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Scorsese shines a light on the Rolling Stones

  • Story Highlights
  • The Rolling Stones and Martin Scorsese team up for "Shine A Light"
  • Rockumentary shows their performance at New York's Beacon Theatre
  • Director says the Stones' music has been a key influence in his films
  • Scorsese aimed to give an intimate view of the band onstage
By Linnie Rawlinson
CNN
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LONDON, England (CNN) -- Two titans of showbusiness have come together in a perfect pairing: The Rolling Stones, the world's greatest band, play two nights at New York's intimate Beacon Theatre; capturing the night on camera is celebrated film director, Martin Scorsese.

The Stones, Scorsese and guests take a bow onstage at the Beacon Theatre

Shared history, mutual respect: The Stones and Scorsese

The result is "Shine a Light," which records Jagger, Richards, Watts and Wood's performance at the end of "Bigger Bang," their monumental two-year, record-breaking, $558 million, 144-date global tour that saw 4.6 million ticket holders watch the rock giants.

The Stones/Scorsese combo is backed by a team of Oscar-winning cinematographers, more than 18 cameras, duets with the White Stripes' Jack White, pop starlet Christina Aguilera and blues granddaddy Buddy Guy, plus a cameo from a former U.S. president: the Stones juggernaut is well and truly in town.

Scorsese is no stranger to the world of rock music. He cut his teeth as an editor on seminal 1970 documentary "Woodstock" and aside from making some of the silver screen's finest movies ("Goodfellas," "Mean Streets," "Raging Bull," "The Departed"), he is also the master behind definitive rockumentaries "The Last Waltz," which captured The Band's final performance, and Bob Dylan epic, "No Direction Home."

But apart from his musical collaborations, rock has underpinned many of the master's greatest moments -- and his relationship with the Stones goes way back.

The Stones themselves have provided the backing track for classic Scorsese scenes: notably, Jack Nicholson's Irish mobster's entrance in "The Departed" to the thumping sound of "Gimme Shelter" and "Jumpin' Jack Flash" behind De Niro's introduction in "Mean Streets"; while "Goodfellas" features "Monkey Man" and, again, "Gimme Shelter."

Scorsese, who pioneered the use of rock music on "Mean Streets," has said that his use of eclectic soundtracks stems from New York, where all genres of music would blast from the brownstones around his neighborhood. And for him, the Stones provide the sound of the city, the sound of the streets: cool, dangerous, absolutely self-assured, suffused with menace and gangster swagger.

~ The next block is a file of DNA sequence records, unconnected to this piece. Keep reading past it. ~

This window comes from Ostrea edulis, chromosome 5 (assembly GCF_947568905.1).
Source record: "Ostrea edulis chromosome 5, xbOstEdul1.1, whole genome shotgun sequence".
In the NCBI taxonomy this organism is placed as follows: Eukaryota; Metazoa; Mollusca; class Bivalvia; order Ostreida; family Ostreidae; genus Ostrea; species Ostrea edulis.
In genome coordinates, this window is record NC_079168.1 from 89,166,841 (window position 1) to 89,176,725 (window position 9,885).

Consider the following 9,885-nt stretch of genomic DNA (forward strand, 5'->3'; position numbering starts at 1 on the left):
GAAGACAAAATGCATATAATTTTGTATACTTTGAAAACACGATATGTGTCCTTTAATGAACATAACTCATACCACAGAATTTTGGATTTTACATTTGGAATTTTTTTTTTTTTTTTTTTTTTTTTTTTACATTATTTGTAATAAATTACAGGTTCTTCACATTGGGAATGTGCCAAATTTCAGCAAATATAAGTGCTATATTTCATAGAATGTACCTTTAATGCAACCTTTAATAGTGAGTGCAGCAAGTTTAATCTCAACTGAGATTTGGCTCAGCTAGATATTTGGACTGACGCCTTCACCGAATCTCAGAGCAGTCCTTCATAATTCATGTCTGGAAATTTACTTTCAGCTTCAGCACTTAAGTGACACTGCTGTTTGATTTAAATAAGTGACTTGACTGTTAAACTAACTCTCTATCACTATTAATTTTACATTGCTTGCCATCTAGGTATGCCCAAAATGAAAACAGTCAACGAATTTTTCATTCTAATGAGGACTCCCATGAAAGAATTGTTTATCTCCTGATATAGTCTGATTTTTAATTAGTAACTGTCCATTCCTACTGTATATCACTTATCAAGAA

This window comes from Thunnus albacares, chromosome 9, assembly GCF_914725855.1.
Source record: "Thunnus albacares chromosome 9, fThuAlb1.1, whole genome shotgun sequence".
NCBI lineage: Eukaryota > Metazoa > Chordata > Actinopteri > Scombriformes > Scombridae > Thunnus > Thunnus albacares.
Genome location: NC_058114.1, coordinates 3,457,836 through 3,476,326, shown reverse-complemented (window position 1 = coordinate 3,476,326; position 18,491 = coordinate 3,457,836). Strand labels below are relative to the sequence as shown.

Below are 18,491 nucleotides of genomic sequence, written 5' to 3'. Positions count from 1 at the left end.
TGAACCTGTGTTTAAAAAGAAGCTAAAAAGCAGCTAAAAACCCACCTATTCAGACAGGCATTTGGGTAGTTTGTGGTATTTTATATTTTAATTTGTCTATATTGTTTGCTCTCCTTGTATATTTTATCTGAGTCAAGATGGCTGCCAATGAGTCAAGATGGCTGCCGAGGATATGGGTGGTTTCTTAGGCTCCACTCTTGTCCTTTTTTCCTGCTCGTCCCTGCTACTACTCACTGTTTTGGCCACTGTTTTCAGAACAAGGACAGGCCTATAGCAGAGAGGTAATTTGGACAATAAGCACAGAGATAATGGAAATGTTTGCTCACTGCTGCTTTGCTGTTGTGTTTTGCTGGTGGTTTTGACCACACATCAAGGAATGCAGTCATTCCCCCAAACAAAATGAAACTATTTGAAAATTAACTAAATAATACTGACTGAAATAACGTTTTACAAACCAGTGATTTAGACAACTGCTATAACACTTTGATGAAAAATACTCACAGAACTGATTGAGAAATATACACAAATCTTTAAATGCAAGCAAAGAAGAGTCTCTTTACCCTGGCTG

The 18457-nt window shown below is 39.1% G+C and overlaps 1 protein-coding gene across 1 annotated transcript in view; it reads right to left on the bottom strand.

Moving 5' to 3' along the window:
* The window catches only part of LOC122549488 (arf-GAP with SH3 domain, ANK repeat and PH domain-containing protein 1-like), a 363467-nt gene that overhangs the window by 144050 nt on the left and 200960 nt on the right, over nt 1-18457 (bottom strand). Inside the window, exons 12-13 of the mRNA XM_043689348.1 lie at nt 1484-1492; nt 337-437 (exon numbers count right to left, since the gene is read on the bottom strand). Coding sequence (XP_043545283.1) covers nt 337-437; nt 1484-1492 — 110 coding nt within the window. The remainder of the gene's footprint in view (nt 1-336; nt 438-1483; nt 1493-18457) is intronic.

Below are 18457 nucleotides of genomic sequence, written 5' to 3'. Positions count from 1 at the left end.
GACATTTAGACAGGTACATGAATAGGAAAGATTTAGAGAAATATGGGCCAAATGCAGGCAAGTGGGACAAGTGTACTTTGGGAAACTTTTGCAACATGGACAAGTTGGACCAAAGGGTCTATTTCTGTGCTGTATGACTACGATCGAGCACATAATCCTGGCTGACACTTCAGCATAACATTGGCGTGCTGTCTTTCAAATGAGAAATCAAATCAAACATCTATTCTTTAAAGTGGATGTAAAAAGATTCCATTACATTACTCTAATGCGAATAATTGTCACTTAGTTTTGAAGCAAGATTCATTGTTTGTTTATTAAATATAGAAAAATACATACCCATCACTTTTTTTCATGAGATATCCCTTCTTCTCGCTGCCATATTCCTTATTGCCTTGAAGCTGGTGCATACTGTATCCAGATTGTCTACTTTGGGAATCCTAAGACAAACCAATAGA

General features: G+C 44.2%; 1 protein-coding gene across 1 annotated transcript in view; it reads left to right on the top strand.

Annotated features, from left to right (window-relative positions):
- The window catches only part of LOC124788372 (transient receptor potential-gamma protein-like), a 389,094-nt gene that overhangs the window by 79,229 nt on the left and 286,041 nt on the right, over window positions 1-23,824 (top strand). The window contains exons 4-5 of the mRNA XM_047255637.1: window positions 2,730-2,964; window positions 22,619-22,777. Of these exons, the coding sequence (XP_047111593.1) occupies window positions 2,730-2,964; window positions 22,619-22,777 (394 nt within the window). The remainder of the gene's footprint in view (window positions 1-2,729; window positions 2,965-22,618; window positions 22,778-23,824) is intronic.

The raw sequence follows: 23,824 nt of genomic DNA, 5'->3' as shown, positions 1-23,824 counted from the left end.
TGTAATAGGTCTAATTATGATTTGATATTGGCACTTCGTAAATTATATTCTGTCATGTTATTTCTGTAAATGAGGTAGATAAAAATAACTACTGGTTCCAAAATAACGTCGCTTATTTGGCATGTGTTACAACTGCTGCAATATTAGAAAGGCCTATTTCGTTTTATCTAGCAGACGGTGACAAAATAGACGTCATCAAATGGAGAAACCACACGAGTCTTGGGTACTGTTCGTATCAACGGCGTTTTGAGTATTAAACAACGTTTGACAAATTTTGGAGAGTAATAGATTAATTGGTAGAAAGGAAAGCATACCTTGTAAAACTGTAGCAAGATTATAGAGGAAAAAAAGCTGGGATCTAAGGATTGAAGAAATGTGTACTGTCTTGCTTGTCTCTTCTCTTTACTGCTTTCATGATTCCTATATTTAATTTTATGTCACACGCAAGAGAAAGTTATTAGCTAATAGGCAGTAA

He says, "The Stones were key ... I was creating scenarios in my head as I listened to their music."

"There is a drive and an authority to their music, and also an edge to it," he continues. "I've used Gimme Shelter twice now in my pictures." (It's left to Jagger to joke that Shine a Light is the first Scorsese film not to feature the track.)

So when Jagger decided he wanted a film of their live performance, who better to call. "It's good to start at the top," he says.

Initially, guitarist Keith Richards was reluctant to go ahead with the film. He told CNN, "I wouldn't have done this. They said, 'We wanna shoot a show,' and I said, 'Yeah, so?'" But Richards, a film buff and longtime fan of Scorsese's work, couldn't resist the chance to be shot by the director. "You go, whoah," he said. "You can't f*** around with him. I wanted to see what Marty saw in the Stones."

And Scorsese's response? One word: "Absolutely."

But Jagger's idea for the movie centered around the Stones' biggest ever concert, in Rio de Janeiro. Scorsese wasn't convinced that the Brazilian beach extravaganza would hit the right note . "I wanted to capture the music and their interaction on stage, I wanted people to feel like they were with them in the real film," he explains.

Eventually he persuaded Jagger to forego the Rio beach gig for a double date at New York's Beacon Theatre.

On the night of the performance, we see Scorsese's painstaking preparation come up against the monster of spontaneity that is the Rolling Stones live. As the clock ticks towards curtain time, the filmmaker still doesn't have the final set-list, and is getting jittery. "It felt like the last minute. It may actually have been an hour or so," he recalls.

But as the song goes, you can't always get what you want: Scorsese had to place his faith in his meticulous planning, and the hope that he would be able to respond to the performers -- Jagger especially -- on the night.

Scorsese believes that the band's live performances are the key to their long-lived success. "The way they work off of each other and off of the audience ... It's fascinating to see that kind of power," he explains. "They cast a spell, something primal but very orchestrated."

When it came to the edit, Scorsese ditched any thought of talking-head interviews, choosing instead to splice vintage TV/archive footage between the live shots. That puts the focus firmly on the music, while underlining the Stones' longevity.

So where does "Shine a Light" stand in relation to other rockumentary greats? Sure enough, it's not The Stones: The Spectacle, Mick Jagger's original concept. This is an intimate and illuminating look at the relationships in rock 'n' roll's greatest band. It pays tribute to their longevity, highlights their rich repertoire and shows how, forty years on, their live shows still crackle with energy.

And while fans will decide whether Scorsese has fulfilled his aim to make "something that's as close as possible to a live performance," Keith Richards believes Scorsese got the gold. "He captured what we do," he told CNN. "We are what we are. We're a rock 'n' roll band."

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